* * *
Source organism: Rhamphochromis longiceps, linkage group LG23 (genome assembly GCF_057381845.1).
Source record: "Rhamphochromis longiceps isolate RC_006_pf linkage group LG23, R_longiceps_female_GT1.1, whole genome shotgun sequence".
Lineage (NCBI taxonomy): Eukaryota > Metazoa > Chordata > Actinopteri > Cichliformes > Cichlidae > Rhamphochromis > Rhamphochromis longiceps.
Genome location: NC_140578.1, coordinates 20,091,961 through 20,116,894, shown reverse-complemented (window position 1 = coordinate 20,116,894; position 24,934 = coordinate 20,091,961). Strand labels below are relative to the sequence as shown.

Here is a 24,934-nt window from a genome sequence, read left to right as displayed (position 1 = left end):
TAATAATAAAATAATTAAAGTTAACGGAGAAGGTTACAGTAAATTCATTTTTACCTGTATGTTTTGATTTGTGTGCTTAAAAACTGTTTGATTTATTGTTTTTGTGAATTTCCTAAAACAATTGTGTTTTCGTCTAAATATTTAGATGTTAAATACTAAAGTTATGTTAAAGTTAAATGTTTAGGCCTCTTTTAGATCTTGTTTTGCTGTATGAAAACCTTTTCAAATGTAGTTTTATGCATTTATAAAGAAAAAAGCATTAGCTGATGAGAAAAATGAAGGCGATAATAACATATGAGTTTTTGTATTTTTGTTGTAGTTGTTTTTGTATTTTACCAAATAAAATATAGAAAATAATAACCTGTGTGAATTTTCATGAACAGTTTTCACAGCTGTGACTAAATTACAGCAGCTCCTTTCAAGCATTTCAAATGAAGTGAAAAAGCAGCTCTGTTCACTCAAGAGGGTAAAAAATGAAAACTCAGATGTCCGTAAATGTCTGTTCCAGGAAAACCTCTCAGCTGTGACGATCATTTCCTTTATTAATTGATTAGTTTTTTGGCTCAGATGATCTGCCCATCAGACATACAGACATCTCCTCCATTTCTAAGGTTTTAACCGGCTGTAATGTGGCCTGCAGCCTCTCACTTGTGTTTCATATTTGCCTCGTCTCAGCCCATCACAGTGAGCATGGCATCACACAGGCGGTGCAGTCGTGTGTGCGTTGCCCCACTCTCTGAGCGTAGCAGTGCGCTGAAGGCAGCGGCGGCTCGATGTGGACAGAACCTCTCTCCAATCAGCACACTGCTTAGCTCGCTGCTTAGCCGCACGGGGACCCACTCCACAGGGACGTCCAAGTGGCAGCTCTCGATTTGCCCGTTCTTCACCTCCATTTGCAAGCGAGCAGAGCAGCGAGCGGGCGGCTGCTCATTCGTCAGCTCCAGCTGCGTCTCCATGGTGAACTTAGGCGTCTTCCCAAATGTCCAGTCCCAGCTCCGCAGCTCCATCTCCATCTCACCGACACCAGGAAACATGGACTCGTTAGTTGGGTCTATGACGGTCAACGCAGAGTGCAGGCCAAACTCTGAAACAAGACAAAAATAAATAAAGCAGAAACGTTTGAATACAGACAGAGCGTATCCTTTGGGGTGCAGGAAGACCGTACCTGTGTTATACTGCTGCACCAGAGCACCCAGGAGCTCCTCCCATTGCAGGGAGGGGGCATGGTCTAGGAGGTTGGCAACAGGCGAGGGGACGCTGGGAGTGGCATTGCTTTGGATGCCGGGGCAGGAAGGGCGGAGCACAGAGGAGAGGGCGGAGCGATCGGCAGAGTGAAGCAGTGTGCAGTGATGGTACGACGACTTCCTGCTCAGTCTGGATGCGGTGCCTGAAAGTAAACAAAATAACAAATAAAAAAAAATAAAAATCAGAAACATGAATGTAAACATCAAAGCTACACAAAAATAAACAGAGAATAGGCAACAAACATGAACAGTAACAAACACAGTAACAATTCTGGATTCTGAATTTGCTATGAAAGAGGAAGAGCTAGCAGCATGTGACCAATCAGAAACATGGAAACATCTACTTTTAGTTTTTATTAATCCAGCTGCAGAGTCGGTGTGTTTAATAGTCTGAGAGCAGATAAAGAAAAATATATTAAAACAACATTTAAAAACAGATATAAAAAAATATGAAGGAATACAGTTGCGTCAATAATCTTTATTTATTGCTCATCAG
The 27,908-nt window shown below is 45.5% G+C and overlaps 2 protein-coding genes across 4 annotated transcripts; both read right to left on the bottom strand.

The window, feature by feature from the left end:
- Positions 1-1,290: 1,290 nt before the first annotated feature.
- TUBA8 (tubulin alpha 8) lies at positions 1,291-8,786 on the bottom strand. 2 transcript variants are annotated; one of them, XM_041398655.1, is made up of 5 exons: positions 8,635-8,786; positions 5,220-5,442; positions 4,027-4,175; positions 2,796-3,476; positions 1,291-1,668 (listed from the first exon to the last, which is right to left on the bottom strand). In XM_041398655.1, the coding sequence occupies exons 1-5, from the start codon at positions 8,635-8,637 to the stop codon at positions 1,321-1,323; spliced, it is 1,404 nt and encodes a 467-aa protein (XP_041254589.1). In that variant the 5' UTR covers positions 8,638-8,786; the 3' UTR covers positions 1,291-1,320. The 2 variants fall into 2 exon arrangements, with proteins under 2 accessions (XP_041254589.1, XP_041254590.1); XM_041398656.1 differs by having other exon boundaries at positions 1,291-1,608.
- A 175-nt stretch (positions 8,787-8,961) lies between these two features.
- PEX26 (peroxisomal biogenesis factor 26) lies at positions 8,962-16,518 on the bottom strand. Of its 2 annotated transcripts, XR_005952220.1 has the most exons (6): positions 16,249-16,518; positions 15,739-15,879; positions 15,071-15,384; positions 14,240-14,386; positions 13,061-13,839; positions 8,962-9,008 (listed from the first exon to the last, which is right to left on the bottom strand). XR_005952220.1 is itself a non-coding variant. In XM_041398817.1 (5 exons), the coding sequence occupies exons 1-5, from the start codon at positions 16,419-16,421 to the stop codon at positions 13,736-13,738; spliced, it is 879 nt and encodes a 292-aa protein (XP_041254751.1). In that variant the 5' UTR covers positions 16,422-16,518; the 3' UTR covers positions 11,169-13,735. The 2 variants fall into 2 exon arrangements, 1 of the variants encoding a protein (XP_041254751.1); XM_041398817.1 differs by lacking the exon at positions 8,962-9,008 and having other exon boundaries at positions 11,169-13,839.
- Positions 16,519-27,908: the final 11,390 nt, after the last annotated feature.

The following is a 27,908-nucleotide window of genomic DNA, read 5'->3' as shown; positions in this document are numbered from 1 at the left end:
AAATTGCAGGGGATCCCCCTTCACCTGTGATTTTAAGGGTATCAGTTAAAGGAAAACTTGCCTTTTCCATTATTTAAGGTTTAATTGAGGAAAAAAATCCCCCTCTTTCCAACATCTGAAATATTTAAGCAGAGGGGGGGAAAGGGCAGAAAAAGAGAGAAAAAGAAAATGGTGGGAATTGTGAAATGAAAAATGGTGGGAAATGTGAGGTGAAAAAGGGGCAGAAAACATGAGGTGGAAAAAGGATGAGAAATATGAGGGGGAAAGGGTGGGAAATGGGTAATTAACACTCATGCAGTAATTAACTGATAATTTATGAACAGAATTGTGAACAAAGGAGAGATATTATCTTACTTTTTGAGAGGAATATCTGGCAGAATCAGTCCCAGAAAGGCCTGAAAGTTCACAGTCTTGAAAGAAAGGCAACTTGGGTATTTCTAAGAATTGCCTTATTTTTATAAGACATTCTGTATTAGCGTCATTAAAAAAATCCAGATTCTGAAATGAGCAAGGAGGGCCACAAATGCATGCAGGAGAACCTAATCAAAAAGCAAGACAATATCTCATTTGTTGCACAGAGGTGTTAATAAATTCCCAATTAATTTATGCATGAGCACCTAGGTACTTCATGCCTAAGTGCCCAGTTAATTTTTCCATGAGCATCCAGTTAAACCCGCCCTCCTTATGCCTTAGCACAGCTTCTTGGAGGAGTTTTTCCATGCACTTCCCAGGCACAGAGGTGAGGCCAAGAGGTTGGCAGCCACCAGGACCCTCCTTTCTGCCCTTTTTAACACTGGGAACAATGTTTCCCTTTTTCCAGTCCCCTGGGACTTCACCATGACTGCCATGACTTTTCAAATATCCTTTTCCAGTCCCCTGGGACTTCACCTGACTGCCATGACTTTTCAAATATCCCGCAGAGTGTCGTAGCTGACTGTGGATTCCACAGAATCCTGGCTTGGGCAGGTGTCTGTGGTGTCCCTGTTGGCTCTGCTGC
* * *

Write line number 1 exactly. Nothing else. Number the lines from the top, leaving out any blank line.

Source organism: Rhamphochromis longiceps, linkage group LG23 (genome assembly GCF_057381845.1).